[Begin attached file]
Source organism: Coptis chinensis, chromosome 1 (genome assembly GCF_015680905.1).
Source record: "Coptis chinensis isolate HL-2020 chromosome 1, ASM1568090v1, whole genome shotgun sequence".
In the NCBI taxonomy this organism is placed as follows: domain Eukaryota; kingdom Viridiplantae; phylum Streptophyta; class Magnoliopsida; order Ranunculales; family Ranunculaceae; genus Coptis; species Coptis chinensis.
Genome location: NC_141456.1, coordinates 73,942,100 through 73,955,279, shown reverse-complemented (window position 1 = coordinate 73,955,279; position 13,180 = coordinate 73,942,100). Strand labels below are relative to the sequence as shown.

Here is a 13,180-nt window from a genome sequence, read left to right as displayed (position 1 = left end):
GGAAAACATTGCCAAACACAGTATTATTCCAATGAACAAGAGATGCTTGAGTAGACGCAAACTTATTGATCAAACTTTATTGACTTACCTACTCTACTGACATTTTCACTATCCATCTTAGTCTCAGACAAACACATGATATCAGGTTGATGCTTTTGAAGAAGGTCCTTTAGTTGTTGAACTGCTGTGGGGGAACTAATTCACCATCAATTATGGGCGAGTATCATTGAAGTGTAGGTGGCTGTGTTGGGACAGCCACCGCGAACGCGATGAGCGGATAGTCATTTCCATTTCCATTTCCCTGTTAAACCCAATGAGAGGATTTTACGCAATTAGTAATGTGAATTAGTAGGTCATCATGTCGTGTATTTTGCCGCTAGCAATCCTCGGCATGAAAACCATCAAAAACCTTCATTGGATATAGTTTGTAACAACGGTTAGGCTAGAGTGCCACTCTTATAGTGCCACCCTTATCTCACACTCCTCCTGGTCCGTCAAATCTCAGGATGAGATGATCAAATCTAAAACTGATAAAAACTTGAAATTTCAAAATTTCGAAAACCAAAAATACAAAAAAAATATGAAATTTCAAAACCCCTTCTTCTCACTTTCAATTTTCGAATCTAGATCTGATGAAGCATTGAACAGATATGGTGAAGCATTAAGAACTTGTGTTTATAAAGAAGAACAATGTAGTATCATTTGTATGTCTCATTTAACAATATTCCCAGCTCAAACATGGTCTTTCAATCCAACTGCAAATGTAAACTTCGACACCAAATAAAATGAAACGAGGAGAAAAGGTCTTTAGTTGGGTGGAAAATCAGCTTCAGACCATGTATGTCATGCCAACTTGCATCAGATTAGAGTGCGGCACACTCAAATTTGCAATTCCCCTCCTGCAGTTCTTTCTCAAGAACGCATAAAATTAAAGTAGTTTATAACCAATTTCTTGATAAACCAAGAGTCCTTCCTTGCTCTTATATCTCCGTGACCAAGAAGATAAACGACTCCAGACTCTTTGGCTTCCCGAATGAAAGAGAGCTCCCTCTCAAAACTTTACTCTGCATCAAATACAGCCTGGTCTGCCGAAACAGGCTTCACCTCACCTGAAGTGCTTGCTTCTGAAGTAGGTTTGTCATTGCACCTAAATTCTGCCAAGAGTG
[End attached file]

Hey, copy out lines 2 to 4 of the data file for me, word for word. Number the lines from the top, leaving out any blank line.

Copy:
Source record: "Coptis chinensis isolate HL-2020 chromosome 1, ASM1568090v1, whole genome shotgun sequence".
In the NCBI taxonomy this organism is placed as follows: domain Eukaryota; kingdom Viridiplantae; phylum Streptophyta; class Magnoliopsida; order Ranunculales; family Ranunculaceae; genus Coptis; species Coptis chinensis.
Genome location: NC_141456.1, coordinates 73,942,100 through 73,955,279, shown reverse-complemented (window position 1 = coordinate 73,955,279; position 13,180 = coordinate 73,942,100). Strand labels below are relative to the sequence as shown.